As used herein, the terms “a configuration,” “configuration,” “configurations,” “the configuration,” “the configurations,” “one or more configurations,” “some configurations,” “certain configurations,” “one configuration,” “another configuration” and the like mean “one or more (but not necessarily all) configurations of the disclosed systems and methods,” unless expressly specified otherwise.

The term “determining” (and grammatical variants thereof) is used in an extremely broad sense. The term “determining” encompasses a wide variety of actions and therefore “determining” can include calculating, computing, processing, deriving, investigating, looking up (e.g., looking up in a table, a database or another data structure), ascertaining and the like. Also, “determining” can include receiving (e.g., receiving information), accessing (e.g., accessing data in a memory) and the like. Also, “determining” can include resolving, selecting, choosing, establishing, and the like.

The phrase “based on” does not mean “based only on,” unless expressly specified otherwise. In other words, the phrase “based on” describes both “based only on” and “based at least on.”

Short message service (SMS) messages may be broadcasted on 1× Evolution Data Optimized (EV-DO) networks by using supported EV-DO Broadcast-Multicast Services (BCMCS). Using supported EV-DO BCMCS to broadcast SMS messages may reduce over-the-air resources used by networks to broadcast SMS messages to mobile terminals, thereby providing carriers with a more efficient use of their network capacity. An efficient use of forward link capacity provided by the EV-DO BCMCS framework may be utilized.

SMS broadcast services may be used for broadcasting network information such as alerts to users in a sector, while multicast services may be restricted to pre-provisioned user groups. The EV-DO BCMCS framework may also utilize session initiation protocol (SIP) messages to encapsulate SMS messages that are communicated between Internet protocol multimedia subsystem (IMS) network entities and a broadcast network element (for example a broadcast base station controller (BBSC)) that interfaces with a EV-DO radio access network (RAN) and then utilize the BCMCS service provided by the broadcast network element to broadcast SMS data to mobile stations. SMS data may also be multicasted between pre-defined and pre-configured user groups.

Using the BCMCS framework to use a single broadcast channel to broadcast SMS data instead of setting up separate traffic channels to each mobile station interested in receiving the SMS data reduces network resource capacity usage. A significant reduction in resource usage may result in a capacity gain for the network.

FIG. 1 illustrates one configuration of a wireless communication system 100. In one aspect, the system 100 is a code division multiple access (CDMA) wireless communication system. In further configurations, the system 100 may utilize other transmission modulation schemes such as time division multiple access (TDMA) and frequency division multiple access (FDMA) as well as other spread spectrum systems.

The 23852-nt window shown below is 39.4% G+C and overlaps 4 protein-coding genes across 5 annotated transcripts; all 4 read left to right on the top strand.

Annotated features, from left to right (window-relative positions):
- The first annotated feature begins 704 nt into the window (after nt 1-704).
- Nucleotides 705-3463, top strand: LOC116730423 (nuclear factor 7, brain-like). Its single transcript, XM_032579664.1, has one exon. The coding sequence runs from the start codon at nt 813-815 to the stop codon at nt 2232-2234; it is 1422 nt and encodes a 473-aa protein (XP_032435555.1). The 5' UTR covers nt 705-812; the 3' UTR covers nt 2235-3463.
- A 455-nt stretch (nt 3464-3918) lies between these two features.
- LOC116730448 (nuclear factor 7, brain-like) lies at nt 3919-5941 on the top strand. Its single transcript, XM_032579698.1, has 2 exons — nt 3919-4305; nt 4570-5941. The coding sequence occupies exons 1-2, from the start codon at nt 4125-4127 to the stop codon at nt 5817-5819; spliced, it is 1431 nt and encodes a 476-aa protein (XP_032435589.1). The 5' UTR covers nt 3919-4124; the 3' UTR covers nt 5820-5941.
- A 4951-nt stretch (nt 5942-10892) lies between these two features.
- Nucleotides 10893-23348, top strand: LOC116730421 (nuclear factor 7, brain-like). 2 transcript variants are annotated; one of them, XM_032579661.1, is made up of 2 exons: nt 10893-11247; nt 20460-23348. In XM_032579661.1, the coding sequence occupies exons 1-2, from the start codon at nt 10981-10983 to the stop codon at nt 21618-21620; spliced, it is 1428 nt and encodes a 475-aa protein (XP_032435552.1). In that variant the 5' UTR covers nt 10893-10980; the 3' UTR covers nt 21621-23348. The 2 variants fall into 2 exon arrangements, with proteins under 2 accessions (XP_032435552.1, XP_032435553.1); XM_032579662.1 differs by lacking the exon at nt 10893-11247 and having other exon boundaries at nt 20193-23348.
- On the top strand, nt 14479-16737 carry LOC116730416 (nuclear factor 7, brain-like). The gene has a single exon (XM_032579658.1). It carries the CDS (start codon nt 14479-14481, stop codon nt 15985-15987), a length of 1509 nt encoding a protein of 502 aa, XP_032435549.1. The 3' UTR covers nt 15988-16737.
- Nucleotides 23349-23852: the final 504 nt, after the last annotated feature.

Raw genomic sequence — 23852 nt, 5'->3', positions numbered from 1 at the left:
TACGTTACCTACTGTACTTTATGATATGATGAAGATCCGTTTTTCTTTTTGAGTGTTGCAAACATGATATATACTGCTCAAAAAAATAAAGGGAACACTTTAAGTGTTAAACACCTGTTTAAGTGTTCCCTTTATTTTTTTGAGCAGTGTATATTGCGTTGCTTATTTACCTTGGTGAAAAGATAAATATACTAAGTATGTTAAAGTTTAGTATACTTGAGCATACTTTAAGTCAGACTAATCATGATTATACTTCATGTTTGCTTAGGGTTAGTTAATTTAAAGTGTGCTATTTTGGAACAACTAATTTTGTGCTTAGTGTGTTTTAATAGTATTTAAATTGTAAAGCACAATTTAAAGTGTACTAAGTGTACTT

As illustrated in FIG. 1, the system 100 may include a plurality of mobile stations 108, a plurality of base stations 110, a broadcast base station controller (BBSC) 106, and a home network 102. In one configuration, the home network 102 may be configured to interface with a network 104. In one configuration, the network 104 may include an ANSI-41 network. The home network 102 may also be configured to interface with the BBSC 106.

The BBSC 106 may be coupled to each of the base stations 110 via backhaul lines. The backhaul lines may support any one of several interfaces, including, e.g., E1/T1, asynchronous transfer mode (ATM), Internet protocol (IP), point-to-point protocol (PPP), Frame Relay, high data rate digital subscriber line (HDSL), asymmetric digital subscriber line (ADSL), or digital subscriber line (xDSL). In one configuration, the system 100 may include more than one BBSC 106.

In one aspect, each base station 110 may include at least one sector (not shown). Each sector may include an omnidirectional antenna or an antenna pointed in a particular direction radially away from the base station 110. Alternatively, each sector may include two antennas for diversity reception. Each base station 110 may advantageously be designed to support a plurality of frequency assignments. The intersection of a sector and a frequency assignment may be referred to as a CDMA channel. The base station 110 may also be known as base station transceiver subsystems (BTSs) 110. Alternatively, “base station” may be used in the industry to refer collectively to a BSC 110 and one or more BTSs 110. The BTSs 110 may also be denoted as “cell sites.” Alternatively, individual sectors of a given BTS 110 may be referred to as cell sites. The mobile stations 108 may be typically cellular or personal communications service (PCS) telephones. The system 100 may be advantageously configured for use in accordance with an IS-95 standard.